In Farrell v. Toys R’ Us, 2012 WL 4069515 (App. Div., September 18, 2102), an assistant store manager claimed that he was subjected to an age-based hostile work environment in violation of the NJLAD because his supervisor referred to him on a number of occasions as the “old man,” often in front of other employees. Reversing summary judgment, the Appellate Division held that this evidence alone was sufficient to satisfy the test for a prima facie case of hostile work environment, namely that a reasonable jury could conclude that: (1) the supervisor’s conduct toward the plaintiff would not have occurred but for his age; (2) the conduct was sufficiently severe and pervasive; (3) the supervisor’s conduct could lead a reasonable person to conclude that the conditions of employment had been altered. Further, as other co-workers allegedly joined in on the name-calling, and presumably “could have been encouraged to follow suit” because of the supervisor’s use of the term, the Appellate Division held that the question of individual liability should have made it to a jury.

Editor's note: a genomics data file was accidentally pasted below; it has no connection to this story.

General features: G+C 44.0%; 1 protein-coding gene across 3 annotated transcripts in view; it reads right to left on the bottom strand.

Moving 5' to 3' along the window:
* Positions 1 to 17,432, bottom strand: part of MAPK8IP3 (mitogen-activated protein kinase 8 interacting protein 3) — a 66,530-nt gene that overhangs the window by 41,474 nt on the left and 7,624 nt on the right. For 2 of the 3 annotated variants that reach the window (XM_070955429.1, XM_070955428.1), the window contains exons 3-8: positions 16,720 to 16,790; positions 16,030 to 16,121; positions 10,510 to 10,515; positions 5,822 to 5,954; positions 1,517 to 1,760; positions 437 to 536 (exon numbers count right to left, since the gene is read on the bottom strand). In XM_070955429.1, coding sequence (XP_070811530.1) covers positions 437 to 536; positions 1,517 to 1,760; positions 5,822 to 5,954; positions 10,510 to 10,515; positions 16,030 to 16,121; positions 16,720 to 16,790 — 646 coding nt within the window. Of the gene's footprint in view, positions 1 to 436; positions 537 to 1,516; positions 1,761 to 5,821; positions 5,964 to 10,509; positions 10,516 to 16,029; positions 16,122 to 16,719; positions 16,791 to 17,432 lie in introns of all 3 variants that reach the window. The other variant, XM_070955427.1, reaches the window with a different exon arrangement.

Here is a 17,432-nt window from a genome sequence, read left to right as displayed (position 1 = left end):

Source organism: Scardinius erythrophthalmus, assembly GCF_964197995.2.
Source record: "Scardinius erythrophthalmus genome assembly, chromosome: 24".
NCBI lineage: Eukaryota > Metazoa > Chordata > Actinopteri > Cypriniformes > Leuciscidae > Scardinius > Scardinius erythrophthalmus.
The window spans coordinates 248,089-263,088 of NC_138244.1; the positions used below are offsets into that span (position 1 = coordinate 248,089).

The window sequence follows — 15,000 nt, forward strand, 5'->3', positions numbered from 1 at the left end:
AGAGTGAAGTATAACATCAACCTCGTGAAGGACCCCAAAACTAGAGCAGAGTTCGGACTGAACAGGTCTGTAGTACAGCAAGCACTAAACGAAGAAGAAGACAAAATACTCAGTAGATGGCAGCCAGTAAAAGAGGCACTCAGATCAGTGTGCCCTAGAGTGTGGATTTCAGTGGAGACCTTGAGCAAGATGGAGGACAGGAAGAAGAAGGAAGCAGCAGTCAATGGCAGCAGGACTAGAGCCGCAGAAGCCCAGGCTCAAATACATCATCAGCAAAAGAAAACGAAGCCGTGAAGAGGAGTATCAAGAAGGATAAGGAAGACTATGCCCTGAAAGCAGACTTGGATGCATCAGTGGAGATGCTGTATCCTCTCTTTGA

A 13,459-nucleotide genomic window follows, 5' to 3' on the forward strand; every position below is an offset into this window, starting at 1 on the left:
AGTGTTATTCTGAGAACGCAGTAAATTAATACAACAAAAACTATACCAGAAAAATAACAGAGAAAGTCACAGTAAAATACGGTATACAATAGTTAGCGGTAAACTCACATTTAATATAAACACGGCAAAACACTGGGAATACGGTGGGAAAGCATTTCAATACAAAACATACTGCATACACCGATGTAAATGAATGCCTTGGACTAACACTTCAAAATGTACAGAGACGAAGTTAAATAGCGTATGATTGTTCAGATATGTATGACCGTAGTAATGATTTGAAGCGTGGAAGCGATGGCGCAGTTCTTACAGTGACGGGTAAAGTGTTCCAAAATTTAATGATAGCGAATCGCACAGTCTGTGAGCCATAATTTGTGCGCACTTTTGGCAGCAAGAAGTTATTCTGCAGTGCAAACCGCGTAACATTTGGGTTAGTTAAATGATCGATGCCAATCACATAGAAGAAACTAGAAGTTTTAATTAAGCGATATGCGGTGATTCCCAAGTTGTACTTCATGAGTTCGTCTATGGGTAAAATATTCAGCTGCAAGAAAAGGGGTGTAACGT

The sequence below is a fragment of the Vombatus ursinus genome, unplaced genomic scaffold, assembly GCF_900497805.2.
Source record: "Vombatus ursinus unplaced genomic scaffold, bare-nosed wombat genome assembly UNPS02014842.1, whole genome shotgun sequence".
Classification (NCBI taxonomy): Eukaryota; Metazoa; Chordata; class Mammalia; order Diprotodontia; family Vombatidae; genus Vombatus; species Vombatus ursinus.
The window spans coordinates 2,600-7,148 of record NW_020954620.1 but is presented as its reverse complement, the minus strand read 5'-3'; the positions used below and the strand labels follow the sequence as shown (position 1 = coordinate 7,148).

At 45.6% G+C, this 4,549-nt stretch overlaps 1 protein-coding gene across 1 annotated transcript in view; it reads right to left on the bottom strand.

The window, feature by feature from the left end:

The government officially reopened on October 17, 2013 after a shutdown that started on October 1. The shutdown had substantial immigration consequences for employers (which were explained in detail here and here). At least some of these issues have been resolved as outlined below. The U.S. Department of Labor’s Office of…..
On June 23, 2014, the New Jersey Division on Civil Rights (DCR) issued amended regulations concerning employment advertisements. First, the prohibition on employment advertisements containing a preference for—or discrimination based on—certain protected characteristics (e.g., race, national origin, age, etc.), was updated to add two missing protected categories under New Jersey law: civil union status and gender identity or expression.
Multi-Employer Citation Policies One of the most controversial policies of the Occupational Safety and Health Administration (OSHA) is its Multi-Employer Citation Policy (better known as the “MEP”). OSHA uses this policy to cite companies for violations of the Occupational Safety and Health Act (OSH Act) committed by other companies working at…..